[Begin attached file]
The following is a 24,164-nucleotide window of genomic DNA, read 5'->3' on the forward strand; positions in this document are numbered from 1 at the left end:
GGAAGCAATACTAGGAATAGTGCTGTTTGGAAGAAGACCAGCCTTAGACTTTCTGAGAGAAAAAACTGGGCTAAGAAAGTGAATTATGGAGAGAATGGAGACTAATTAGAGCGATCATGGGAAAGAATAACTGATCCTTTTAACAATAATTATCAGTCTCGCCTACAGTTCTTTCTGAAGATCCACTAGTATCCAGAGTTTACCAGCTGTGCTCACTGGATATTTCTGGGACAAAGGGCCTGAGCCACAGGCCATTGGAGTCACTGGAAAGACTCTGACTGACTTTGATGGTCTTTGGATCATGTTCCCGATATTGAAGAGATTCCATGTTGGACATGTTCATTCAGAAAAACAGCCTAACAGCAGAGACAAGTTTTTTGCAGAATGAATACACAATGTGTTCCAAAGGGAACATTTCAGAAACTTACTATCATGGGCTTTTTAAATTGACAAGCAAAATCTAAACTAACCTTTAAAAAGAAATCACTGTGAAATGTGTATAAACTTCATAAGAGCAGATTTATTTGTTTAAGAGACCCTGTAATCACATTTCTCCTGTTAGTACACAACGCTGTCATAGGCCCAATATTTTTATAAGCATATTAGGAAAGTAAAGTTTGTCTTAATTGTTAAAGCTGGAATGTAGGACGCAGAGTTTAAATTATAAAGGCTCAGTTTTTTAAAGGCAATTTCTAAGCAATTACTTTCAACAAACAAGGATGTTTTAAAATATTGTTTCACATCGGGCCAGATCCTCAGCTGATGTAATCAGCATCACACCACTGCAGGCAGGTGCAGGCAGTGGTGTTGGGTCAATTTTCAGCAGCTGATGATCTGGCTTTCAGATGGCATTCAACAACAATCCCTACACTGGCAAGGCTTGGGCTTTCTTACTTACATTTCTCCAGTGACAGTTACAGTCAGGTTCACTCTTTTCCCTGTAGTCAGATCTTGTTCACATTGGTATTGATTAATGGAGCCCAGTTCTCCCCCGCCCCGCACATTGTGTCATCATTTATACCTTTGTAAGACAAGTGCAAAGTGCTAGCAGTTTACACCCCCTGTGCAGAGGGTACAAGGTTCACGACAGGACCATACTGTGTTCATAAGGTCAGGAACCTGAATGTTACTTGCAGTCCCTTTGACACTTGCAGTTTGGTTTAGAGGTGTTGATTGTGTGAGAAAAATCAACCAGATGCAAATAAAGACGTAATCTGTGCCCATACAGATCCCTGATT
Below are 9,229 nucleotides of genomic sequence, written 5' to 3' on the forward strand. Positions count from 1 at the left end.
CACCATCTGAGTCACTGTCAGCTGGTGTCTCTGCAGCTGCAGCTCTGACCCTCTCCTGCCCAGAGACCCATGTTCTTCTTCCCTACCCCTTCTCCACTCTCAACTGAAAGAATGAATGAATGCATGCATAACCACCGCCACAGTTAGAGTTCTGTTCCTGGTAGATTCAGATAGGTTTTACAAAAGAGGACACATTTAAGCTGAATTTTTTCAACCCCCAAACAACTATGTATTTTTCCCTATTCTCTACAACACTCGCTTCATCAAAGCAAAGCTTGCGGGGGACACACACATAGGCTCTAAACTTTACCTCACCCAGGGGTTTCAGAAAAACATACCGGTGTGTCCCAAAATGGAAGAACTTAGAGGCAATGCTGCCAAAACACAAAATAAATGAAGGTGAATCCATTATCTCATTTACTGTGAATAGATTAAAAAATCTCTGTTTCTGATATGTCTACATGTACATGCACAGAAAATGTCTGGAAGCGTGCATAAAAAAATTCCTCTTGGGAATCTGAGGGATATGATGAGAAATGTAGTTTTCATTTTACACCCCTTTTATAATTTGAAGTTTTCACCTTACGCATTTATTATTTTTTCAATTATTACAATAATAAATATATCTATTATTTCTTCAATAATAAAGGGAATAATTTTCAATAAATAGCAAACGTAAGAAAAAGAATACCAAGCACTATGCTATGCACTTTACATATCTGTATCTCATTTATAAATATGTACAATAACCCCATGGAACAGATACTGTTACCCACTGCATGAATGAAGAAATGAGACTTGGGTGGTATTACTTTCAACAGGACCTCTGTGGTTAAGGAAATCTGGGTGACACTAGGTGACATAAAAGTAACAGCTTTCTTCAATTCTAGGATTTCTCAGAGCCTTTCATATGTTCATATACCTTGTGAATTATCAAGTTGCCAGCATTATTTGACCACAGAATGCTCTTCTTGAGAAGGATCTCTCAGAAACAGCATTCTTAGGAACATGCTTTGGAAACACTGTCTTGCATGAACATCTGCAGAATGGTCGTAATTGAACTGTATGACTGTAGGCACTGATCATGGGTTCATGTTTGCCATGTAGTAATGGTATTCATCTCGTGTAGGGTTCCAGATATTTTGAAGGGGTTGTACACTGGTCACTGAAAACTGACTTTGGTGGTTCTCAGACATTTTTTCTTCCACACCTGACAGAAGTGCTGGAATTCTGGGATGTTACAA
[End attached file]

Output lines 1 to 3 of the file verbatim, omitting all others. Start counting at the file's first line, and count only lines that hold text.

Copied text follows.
The following is a 24,164-nucleotide window of genomic DNA, read 5'->3' on the forward strand; positions in this document are numbered from 1 at the left end:
GGAAGCAATACTAGGAATAGTGCTGTTTGGAAGAAGACCAGCCTTAGACTTTCTGAGAGAAAAAACTGGGCTAAGAAAGTGAATTATGGAGAGAATGGAGACTAATTAGAGCGATCATGGGAAAGAATAACTGATCCTTTTAACAATAATTATCAGTCTCGCCTACAGTTCTTTCTGAAGATCCACTAGTATCCAGAGTTTACCAGCTGTGCTCACTGGATATTTCTGGGACAAAGGGCCTGAGCCACAGGCCATTGGAGTCACTGGAAAGACTCTGACTGACTTTGATGGTCTTTGGATCATGTTCCCGATATTGAAGAGATTCCATGTTGGACATGTTCATTCAGAAAAACAGCCTAACAGCAGAGACAAGTTTTTTGCAGAATGAATACACAATGTGTTCCAAAGGGAACATTTCAGAAACTTACTATCATGGGCTTTTTAAATTGACAAGCAAAATCTAAACTAACCTTTAAAAAGAAATCACTGTGAAATGTGTATAAACTTCATAAGAGCAGATTTATTTGTTTAAGAGACCCTGTAATCACATTTCTCCTGTTAGTACACAACGCTGTCATAGGCCCAATATTTTTATAAGCATATTAGGAAAGTAAAGTTTGTCTTAATTGTTAAAGCTGGAATGTAGGACGCAGAGTTTAAATTATAAAGGCTCAGTTTTTTAAAGGCAATTTCTAAGCAATTACTTTCAACAAACAAGGATGTTTTAAAATATTGTTTCACATCGGGCCAGATCCTCAGCTGATGTAATCAGCATCACACCACTGCAGGCAGGTGCAGGCAGTGGTGTTGGGTCAATTTTCAGCAGCTGATGATCTGGCTTTCAGATGGCATTCAACAACAATCCCTACACTGGCAAGGCTTGGGCTTTCTTACTTACATTTCTCCAGTGACAGTTACAGTCAGGTTCACTCTTTTCCCTGTAGTCAGATCTTGTTCACATTGGTATTGATTAATGGAGCCCAGTTCTCCCCCGCCCCGCACATTGTGTCATCATTTATACCTTTGTAAGACAAGTGCAAAGTGCTAGCAGTTTACACCCCCTGTGCAGAGGGTACAAGGTTCACGACAGGACCATACTGTGTTCATAAGGTCAGGAACCTGAATGTTACTTGCAGTCCCTTTGACACTTGCAGTTTGGTTTAGAGGTGTTGATTGTGTGAGAAAAATCAACCAGATGCAAATAAAGACGTAATCTGTGCCCATACAGATCCCTGATT
Below are 9,229 nucleotides of genomic sequence, written 5' to 3' on the forward strand. Positions count from 1 at the left end.